Do you have an idea? Great. You can probably start a business with it. From crafty blogs to the latest apps, great ideas are spurring the creation of new businesses left and right.
But once you start your new business, you have to consider how you’re going to protect its most precious assets: intellectual property (IP).
Most modern business have more than one type of IP that must be protected – i.e., both the ideas on which the business is based and the brand that identifies the business itself must be protected. How you protect this IP depends on exactly how the IP is defined.
Before you can take steps to protect your IP, you have to first know which type or types of IP you have. There are four types of IP, three of which can be legally protected through the government.
The first type of IP is copyrights. Copyrights protect output like this very article educating you about IP. Copyrights also protect the creative output of artists such as designers and photographers. If you’re a blogger who posts creative work online, creating an artist’s statement – similar to the one at the bottom of this sewing website – is the first step in protecting your IP.
To further protect your copyrighted materials – like that spectacular design for your community’s new elementary school – you need to register them with the United States Copyright Office (USCO). The USCO maintains a library of information for registering your copyrights, including a full statement of copyright law and a digital portal for the registration process itself.
Registering copyrights has a relatively high return on investment: The fees are less than $40 per work registered. That’s a small prices to pay to ensure that your creative output is legally protected from being copied by others.
Did your big idea result in the next app that’s taking the world by storm? Then your IP not only needs a copyright for its code, but it also needs a patent for the final product – that shiny new app itself. Patents protect IP such as inventions, designs for machines, and processes that create products.
If your IP needs a patent as well as a copyright, you can file with the United States Patent and Trademark Office (USPTO). The USPTO guides you through the process of filing, including research into whether or not a patent for that product has already been filed.
The site also helps you understand the different types of patents, as they are not all created equal. The Provisional Application for Patent is a common form, and it gives applicants the option of filing without a formal patent claim. This patent lasts just 12 months and cannot be renewed, like many of the other patents.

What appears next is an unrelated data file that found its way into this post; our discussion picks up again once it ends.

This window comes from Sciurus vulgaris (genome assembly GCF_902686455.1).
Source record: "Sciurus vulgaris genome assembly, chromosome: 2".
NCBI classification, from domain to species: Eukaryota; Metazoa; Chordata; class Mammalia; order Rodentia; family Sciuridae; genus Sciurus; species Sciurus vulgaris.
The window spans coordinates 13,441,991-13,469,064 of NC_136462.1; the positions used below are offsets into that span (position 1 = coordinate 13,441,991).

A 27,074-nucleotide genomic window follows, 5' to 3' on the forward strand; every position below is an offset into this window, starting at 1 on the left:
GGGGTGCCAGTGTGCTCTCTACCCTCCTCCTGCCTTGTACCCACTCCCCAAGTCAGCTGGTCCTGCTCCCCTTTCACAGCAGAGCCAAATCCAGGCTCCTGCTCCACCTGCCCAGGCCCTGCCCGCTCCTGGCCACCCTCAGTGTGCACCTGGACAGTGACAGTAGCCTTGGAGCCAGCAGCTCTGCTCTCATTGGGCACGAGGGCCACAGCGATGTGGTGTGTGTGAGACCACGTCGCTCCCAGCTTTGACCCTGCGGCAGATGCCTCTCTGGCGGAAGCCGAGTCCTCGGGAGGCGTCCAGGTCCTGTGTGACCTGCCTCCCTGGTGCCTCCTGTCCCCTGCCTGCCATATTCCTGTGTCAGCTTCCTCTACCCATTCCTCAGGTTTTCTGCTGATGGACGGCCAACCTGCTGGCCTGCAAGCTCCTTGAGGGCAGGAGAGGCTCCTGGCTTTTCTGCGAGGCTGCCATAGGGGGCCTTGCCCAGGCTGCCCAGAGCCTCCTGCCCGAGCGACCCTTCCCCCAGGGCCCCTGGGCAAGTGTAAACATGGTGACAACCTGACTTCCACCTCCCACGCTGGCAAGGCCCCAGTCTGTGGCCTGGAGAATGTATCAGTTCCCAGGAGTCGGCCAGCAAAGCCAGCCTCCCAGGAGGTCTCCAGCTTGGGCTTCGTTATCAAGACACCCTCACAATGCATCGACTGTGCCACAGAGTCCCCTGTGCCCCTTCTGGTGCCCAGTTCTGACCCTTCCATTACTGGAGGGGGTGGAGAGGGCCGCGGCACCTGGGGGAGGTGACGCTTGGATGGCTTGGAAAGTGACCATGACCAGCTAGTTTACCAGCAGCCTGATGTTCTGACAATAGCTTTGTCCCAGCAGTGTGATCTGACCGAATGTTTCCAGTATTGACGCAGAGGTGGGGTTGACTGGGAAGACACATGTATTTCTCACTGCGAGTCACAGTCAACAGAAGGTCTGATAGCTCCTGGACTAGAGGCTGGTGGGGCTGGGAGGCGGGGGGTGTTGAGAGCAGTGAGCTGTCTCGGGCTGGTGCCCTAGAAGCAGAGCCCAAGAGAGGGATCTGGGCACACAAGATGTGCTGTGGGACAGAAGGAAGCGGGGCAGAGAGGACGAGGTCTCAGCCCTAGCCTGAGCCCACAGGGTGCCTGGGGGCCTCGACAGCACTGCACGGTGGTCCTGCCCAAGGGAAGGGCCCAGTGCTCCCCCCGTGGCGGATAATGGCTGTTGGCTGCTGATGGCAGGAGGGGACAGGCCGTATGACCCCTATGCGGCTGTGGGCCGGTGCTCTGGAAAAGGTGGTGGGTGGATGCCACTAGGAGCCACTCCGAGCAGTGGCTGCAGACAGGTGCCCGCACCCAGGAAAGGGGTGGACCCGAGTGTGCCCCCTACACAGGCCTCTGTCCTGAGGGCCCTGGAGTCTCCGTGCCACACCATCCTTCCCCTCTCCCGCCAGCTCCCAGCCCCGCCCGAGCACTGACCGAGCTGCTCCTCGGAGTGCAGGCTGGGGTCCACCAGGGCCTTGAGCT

Which type of patent you might need will again depend on the type of IP you want to protect. Utility patents will protect the way your new garage door idea will work; design patents will protect how that garage door will look. Plant patent are just that: they protect new species of plant developed by amateur and professional botanists. The costs of differing types of patents vary greatly.
Avert your eyes – you can’t see these.
Neither can anyone else, as long as you take steps to protect them. Trade secrets are IP defined as information or output that, as long as their secrecy is maintained, can give competitive advantage to an organization. For huge businesses like Micron Technologies, Inc., trade secrets are everything from formulas for products to designs for manufacturing plants.
For small businesses, a trade secret could be as simple as a customer list. These lists can be highly sought after in sales-based businesses, and the government will step in only if a claim of misappropriation has been made.
Here’s where your business’s brand comes into play. Trademarks are any symbols that distinguish your business from someone else’s. The design of a logo – even the color combination itself – can be trademarked.
As soon as you started your business you gave it a name, right? Did you search the USPTO’s Trademark Electronic Search System (TESS) to make sure there wasn’t another business with the same or even a remotely similar name? This is where many a small business owner goes awry with IP. When a business owners fails to check on whether or not their name has already been used, they can commit trademark infringement without even realizing it.
Don’t forget to Google your business’s proposed name and all its variations. This can help keep you from stepping on trademarked toes.
Once your brand has cleared a path through the TESS, the best way to be sure you can trademark your name and all its peripherals is to check with an attorney who specializes in IP. Registering a trademark will cost at least $300, so you’ll want to weigh the cost of the registration against consultation with an attorney.
Many businesses have multiple types of IP. Knowing which are which is the key to protecting them. When in doubt, research your big ideas and your new brand! Don’t lead your business into harm’s way by accidentally infringing on someone else’s IP or failing to safeguard your own!
Note: This article is intended as an introduction to the process of protecting intellectual property. It does not constitute legal advice. You should definitely consult with an attorney to help you navigate the world of intellectual property!